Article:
Publications by authors named "Brad Henriksen"

3 Publications

  • Page 1 of 1

Redundancy of Progress Notes for Serial Office Visits.

Ophthalmology 2020 01 21;127(1):134-135. Epub 2019 Jun 21.

Department of Ophthalmology, Casey Eye Institute, Oregon Health and Science University, Portland, Oregon; Department of Medical Informatics and Clinical Epidemiology, Oregon Health and Science University, Portland, Oregon.

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http://dx.doi.org/10.1016/j.ophtha.2019.06.015DOI Listing
http://www.ncbi.nlm.nih.gov/pmc/articles/PMC6925342PMC
January 2020

Clinical Documentation in Electronic Health Record Systems: Analysis of Similarity in Progress Notes from Consecutive Outpatient Ophthalmology Encounters.

AMIA Annu Symp Proc 2018 5;2018:1310-1318. Epub 2018 Dec 5.

Medical Informatics & Clinical Epidemiology.

Content importing technology enables duplication of large amounts of clinical text in electronic health record (EHR) progress notes. It can be difficult to find key sections such as Assessment and Plan in the resulting note. To quantify the extent of text length and duplication, we analyzed average ophthalmology note length and calculated novelty of each major note section (Subjective, Objective, Assessment, Plan, Other). We performed a retrospective chart review of consecutive note pairs and found that the average encounter note was 1182 ± 374 words long and less than a quarter of words changed between visits. The Plan note section had the highest percentage of change, and both the Assessment and Plan sections comprised a small fraction of the full note. Analysis of progress notes by section and unique content helps describe physician documentation activity and inform best practices and EHR design recommendations.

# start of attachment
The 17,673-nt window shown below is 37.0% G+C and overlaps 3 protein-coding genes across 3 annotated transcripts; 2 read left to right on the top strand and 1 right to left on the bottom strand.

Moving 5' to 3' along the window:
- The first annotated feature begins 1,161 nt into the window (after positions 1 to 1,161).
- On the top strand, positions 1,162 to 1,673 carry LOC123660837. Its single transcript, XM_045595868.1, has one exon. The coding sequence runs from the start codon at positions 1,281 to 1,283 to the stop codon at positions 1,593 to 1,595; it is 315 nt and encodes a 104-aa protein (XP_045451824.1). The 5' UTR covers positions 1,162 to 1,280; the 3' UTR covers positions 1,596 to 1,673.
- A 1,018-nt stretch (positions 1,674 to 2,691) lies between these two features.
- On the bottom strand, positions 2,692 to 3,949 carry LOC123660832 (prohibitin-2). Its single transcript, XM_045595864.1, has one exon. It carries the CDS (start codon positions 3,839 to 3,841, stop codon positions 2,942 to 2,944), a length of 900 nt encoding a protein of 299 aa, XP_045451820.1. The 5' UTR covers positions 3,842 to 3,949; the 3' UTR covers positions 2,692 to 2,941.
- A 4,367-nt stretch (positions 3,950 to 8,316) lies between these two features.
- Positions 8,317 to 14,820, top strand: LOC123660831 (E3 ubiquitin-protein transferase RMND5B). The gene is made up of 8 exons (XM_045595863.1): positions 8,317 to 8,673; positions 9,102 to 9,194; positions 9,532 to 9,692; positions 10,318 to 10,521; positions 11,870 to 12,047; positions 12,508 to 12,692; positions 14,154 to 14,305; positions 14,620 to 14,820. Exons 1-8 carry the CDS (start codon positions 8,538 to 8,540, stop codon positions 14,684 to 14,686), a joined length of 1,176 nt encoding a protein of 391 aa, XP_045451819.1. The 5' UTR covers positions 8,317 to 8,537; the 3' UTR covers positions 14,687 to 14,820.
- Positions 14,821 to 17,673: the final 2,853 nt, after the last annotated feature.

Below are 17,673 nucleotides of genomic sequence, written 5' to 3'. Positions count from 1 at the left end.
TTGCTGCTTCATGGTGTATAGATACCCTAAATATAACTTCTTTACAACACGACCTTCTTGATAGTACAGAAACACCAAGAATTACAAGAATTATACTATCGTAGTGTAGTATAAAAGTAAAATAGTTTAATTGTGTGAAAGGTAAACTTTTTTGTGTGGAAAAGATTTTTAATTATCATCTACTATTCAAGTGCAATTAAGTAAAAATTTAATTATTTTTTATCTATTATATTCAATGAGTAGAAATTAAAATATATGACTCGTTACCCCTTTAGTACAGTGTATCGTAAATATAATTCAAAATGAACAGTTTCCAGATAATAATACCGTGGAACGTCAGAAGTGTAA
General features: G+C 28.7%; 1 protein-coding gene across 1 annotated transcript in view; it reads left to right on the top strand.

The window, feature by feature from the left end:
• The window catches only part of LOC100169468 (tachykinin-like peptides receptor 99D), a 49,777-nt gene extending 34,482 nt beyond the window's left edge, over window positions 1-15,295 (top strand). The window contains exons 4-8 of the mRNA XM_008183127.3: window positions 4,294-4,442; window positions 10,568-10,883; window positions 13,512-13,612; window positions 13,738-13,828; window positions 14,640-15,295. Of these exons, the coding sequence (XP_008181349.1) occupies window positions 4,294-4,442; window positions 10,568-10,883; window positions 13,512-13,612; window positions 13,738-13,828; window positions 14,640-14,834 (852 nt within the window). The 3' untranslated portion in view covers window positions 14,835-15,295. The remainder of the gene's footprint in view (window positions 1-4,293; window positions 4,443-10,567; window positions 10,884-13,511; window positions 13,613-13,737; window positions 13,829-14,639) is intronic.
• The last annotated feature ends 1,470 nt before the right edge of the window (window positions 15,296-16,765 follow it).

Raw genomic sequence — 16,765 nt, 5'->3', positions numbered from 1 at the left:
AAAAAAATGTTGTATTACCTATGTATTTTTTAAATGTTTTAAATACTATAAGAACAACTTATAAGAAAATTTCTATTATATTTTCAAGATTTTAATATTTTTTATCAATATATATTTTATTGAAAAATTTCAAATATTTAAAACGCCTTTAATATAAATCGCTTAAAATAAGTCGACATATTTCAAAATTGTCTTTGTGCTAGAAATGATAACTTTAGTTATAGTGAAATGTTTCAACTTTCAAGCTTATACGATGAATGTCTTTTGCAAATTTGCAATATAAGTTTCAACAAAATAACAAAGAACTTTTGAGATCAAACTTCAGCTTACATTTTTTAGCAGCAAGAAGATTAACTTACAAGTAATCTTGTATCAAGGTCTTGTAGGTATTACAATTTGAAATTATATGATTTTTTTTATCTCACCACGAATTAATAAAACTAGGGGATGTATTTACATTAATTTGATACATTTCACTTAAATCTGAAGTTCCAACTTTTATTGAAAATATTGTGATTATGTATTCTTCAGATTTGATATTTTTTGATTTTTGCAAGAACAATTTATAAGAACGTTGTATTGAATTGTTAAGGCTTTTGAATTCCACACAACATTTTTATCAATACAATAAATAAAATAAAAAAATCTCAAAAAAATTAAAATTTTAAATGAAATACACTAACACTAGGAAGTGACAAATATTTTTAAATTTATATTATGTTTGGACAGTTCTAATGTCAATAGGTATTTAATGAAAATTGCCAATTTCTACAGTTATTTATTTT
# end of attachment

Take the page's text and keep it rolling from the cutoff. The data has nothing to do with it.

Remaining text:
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http://www.ncbi.nlm.nih.gov/pmc/articles/PMC6371381PMC
January 2020

The Narrow-Lumen Jones Tube: A Novel Approach to Dry Eye Following Conjunctivodacryocystorhinostomy.

Ophthalmic Plast Reconstr Surg 2018 Jul/Aug;34(4):e123-e124

Casey Eye Institute, Oregon Health and Science University, Portland, Oregon, U.S.A.

Conjunctivodacryocystorhinostomy with placement of a Jones tube (JT) is the gold standard for upper lacrimal system dysfunction. However, traditional JT have been associated with various complications. In their practice, the authors have encountered challenges with postoperative dry eye in a select group of patients, with recurrence of epiphora following tube occlusion, suggesting a need for decreasing the rate of tear drainage while maintaining a patent JT. To address this issue, the senior author (J.D.N.) introduced a modified JT with a narrow lumen (reduced-flow JT) for patients who experience significant dry eye symptoms after placement of a JT. The authors describe 3 patients who experienced improvement in dry eye symptoms after the placement of reduced-flow JT.
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http://dx.doi.org/10.1097/IOP.0000000000001138DOI Listing
August 2018
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